I also relate a lot of it to my own personal experiences, so if you’re not familiar with my story, you’re about to be.

Aaand, spoiler alert for the show, I guess. Although I’m not sure why you’re reading this if you haven’t watched it yet.

I just finished watching 13 Reasons Why. Well, actually about twenty minutes ago, but it took me ten minutes to lower my heart rate from the brutal break down I had during the suicide scene.  A few days ago, I had firmly decided I wouldn’t touch this show.  I wouldn’t watch it. I didn’t want to wind up hyperventilating while sobbing hysterically during the rape and suicide scenes, like I knew I absolutely would (and I did).  Yet, all I’ve heard and read about lately has been this controversy. There’s a pretty clear split: people either love it or hate it.  I’m one of those people that likes to form my own opinion, especially when it comes to things that everyone is talking about, so I finally took a deep breath and began cautiously watching this show.

I have a lot of things I want to discuss in relation to this show, and I apologize if I go off on rants or tangents.  I’ll try to make my points eventually.

13 Reasons Why makes me so frustrated that I want to scream.  It’s decently close to really nailing what it’s trying to do, but the errors it makes in telling a story about suicide ruin the entire thing, even the good stuff.

As a writer, and someone who appreciates the art of storytelling, I think the mechanism it uses is really interesting.  Not necessarily something new, but still interesting. The tapes. Each episode is a different side of a tape, and through flashbacks and voiceovers, the story is told.  It’s intriguing.  It keeps the audience interested.  Who’s on the next tape? What did they do?

This entire concept is ruined by the fact that each tape is supposedly a reason why Hannah killed herself.  It’s an artistically detailed suicide note blaming those responsible for killing herself and overlooking the real culprit: mental fucking illness.

It’s 2017, so I hate that I have to state this, but mental illness is serious.  It can kill you. Suicide is the 10th leading cause of death in the United States.  Approximately 121 suicides occur every day, with 25 attempts for every success. Think about that. This is real. While other diseases weaken your immune system and wind up killing you with pneumonia or organ failure, mental illness kills you with suicide.  It’s the fucker that gets you to do the dirty work.

There’s a movement to start saying “died by suicide” instead of “committed suicide” because “committed suicide” makes it sound like it was an active, coherent choice.  “Oh, I think I’ll die today.”  People who have never been in that place call it selfish.  Weak.  Inconsiderate to your friends and family.  But until you’ve been stuck at the bottom of the rabbit hole for months or years, don’t try to tell me it’s a choice. It’s the glowing exit sign out of the dark hell your mind has been trapped in.  It’s the warm sense of relief that in just a few minutes, all of your suffering will finally be over.  It’s warped perception, because your mind doesn’t go there until shit is really bad. It’s bullshit. And to this day, I will still scream from the rooftops that it does in fact get better if you just stick around to find out.  Like Hannah, I needed someone to pick up on the fact that I wasn’t okay.  And luckily for me, someone did. That didn’t magically fix my issues, but it bought me a little more time to at least get my head above water.  However, I didn’t attempt to get someone’s attention or to get back at anyone.  It doesn’t work that way.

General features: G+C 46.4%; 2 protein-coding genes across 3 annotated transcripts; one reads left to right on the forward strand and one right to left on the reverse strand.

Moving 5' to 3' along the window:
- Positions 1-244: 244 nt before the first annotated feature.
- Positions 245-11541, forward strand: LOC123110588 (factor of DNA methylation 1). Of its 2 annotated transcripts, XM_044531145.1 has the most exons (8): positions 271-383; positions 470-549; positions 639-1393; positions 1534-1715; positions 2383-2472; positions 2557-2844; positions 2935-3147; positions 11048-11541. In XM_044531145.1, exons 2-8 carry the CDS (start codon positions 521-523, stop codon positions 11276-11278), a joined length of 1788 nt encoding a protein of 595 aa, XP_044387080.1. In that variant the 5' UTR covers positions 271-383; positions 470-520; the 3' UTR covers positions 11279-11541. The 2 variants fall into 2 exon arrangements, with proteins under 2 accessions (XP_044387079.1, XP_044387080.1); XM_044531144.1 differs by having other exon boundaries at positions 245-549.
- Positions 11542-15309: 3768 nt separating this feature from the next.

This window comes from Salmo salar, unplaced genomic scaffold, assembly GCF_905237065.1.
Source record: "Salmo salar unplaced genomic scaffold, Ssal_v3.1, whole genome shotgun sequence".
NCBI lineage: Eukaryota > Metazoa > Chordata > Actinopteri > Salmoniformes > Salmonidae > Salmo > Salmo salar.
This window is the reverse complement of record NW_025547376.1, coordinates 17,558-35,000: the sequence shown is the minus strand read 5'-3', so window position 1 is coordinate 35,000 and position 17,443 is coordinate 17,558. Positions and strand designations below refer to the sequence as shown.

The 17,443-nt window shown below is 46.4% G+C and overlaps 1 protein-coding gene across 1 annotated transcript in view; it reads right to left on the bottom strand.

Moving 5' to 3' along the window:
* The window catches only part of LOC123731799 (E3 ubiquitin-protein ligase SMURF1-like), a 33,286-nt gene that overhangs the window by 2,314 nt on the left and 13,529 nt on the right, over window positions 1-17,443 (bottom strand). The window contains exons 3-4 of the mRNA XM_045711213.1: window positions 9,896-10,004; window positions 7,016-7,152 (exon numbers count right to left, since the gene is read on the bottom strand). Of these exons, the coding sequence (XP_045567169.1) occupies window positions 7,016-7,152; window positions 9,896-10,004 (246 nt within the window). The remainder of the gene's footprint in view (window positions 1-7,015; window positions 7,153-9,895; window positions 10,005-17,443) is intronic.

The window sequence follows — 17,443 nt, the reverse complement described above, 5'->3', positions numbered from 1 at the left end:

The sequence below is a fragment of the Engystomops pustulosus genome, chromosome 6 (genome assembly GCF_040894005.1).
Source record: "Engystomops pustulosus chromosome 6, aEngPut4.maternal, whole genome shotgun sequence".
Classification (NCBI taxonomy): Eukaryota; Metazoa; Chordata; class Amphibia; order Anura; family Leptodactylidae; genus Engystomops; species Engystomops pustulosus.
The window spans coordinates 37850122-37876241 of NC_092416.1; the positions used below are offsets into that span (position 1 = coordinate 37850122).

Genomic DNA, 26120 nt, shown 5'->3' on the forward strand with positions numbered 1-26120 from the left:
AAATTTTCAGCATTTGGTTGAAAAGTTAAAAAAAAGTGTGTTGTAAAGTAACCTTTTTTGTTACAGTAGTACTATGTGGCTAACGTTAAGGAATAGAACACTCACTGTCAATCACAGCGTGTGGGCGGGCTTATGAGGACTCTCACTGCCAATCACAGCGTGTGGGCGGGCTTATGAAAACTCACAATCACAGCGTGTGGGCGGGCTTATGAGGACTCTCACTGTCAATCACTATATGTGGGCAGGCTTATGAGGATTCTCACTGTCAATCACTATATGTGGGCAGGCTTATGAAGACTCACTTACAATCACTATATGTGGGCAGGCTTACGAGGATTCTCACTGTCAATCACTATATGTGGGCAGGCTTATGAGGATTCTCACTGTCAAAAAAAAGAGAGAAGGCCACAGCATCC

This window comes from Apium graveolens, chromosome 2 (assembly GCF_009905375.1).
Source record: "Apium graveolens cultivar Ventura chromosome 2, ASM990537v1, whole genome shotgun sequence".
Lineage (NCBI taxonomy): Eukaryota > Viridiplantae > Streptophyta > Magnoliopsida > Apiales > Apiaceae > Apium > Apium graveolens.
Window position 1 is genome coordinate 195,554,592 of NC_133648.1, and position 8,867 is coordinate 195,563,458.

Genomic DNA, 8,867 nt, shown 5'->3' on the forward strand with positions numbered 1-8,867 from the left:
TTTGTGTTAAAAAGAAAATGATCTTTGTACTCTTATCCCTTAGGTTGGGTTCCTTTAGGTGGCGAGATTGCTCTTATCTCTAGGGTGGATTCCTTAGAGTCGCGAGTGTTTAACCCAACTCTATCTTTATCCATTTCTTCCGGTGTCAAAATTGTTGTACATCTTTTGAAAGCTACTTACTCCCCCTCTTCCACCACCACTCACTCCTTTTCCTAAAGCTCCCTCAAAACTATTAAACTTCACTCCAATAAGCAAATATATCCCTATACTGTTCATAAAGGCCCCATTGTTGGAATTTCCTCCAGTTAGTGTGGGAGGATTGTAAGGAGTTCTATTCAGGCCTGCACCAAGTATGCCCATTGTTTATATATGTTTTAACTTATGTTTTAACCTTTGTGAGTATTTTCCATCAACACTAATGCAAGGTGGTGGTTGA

It’s not a place you get to just because people are shitty to you.  People being shitty to you amplifies already existing issues.  Bullying does not cause suicide.  Bullying can amplify the symptoms of pre-existing mental illness, and in severe cases, that can lead to suicide.  There’s a difference here.

Another massive issue I have: this show basically walks you through a successful suicide step by step with visual aids.  If it’s something a viewer is considering, lo and behold! A perfectly good way to do it.  You can tell the story of suicide without a step-by-step visual.  I have a lot of issues with exploiting trauma for views, and that’s what the suicide and rape scenes felt like to me.  Showing a violent rape doesn’t help the story in any way.  You can get the point of what happened across without fully depicting it.